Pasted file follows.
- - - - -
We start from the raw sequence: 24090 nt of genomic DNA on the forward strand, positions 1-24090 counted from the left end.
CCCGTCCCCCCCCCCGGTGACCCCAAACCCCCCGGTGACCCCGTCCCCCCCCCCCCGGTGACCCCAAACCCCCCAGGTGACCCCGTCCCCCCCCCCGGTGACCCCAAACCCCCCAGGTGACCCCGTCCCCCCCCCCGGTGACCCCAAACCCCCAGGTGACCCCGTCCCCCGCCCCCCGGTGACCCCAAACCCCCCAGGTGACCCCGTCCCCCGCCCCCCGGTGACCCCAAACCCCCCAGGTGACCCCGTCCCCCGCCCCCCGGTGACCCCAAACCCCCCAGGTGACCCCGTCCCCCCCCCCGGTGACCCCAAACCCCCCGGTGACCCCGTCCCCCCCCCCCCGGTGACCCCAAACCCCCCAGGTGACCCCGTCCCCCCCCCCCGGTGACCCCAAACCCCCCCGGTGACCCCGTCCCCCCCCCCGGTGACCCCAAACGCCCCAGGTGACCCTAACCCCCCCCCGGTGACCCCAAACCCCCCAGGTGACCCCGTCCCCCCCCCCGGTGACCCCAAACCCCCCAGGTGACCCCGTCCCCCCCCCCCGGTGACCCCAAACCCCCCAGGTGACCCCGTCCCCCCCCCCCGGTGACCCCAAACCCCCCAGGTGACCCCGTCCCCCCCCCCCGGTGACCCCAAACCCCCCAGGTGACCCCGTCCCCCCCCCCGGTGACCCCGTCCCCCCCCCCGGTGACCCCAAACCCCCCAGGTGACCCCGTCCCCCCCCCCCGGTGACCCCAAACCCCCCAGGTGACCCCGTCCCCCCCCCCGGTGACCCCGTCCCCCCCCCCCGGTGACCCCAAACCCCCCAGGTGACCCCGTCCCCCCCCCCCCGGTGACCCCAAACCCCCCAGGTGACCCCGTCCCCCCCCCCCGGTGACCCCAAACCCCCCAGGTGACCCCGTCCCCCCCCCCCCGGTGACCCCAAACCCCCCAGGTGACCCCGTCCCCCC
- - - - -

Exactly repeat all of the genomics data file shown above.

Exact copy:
We start from the raw sequence: 24090 nt of genomic DNA on the forward strand, positions 1-24090 counted from the left end.
CCCGTCCCCCCCCCCGGTGACCCCAAACCCCCCGGTGACCCCGTCCCCCCCCCCCCGGTGACCCCAAACCCCCCAGGTGACCCCGTCCCCCCCCCCGGTGACCCCAAACCCCCCAGGTGACCCCGTCCCCCCCCCCGGTGACCCCAAACCCCCAGGTGACCCCGTCCCCCGCCCCCCGGTGACCCCAAACCCCCCAGGTGACCCCGTCCCCCGCCCCCCGGTGACCCCAAACCCCCCAGGTGACCCCGTCCCCCGCCCCCCGGTGACCCCAAACCCCCCAGGTGACCCCGTCCCCCCCCCCGGTGACCCCAAACCCCCCGGTGACCCCGTCCCCCCCCCCCCGGTGACCCCAAACCCCCCAGGTGACCCCGTCCCCCCCCCCCGGTGACCCCAAACCCCCCCGGTGACCCCGTCCCCCCCCCCGGTGACCCCAAACGCCCCAGGTGACCCTAACCCCCCCCCGGTGACCCCAAACCCCCCAGGTGACCCCGTCCCCCCCCCCGGTGACCCCAAACCCCCCAGGTGACCCCGTCCCCCCCCCCCGGTGACCCCAAACCCCCCAGGTGACCCCGTCCCCCCCCCCCGGTGACCCCAAACCCCCCAGGTGACCCCGTCCCCCCCCCCCGGTGACCCCAAACCCCCCAGGTGACCCCGTCCCCCCCCCCGGTGACCCCGTCCCCCCCCCCGGTGACCCCAAACCCCCCAGGTGACCCCGTCCCCCCCCCCCGGTGACCCCAAACCCCCCAGGTGACCCCGTCCCCCCCCCCGGTGACCCCGTCCCCCCCCCCCGGTGACCCCAAACCCCCCAGGTGACCCCGTCCCCCCCCCCCCGGTGACCCCAAACCCCCCAGGTGACCCCGTCCCCCCCCCCCGGTGACCCCAAACCCCCCAGGTGACCCCGTCCCCCCCCCCCCGGTGACCCCAAACCCCCCAGGTGACCCCGTCCCCCC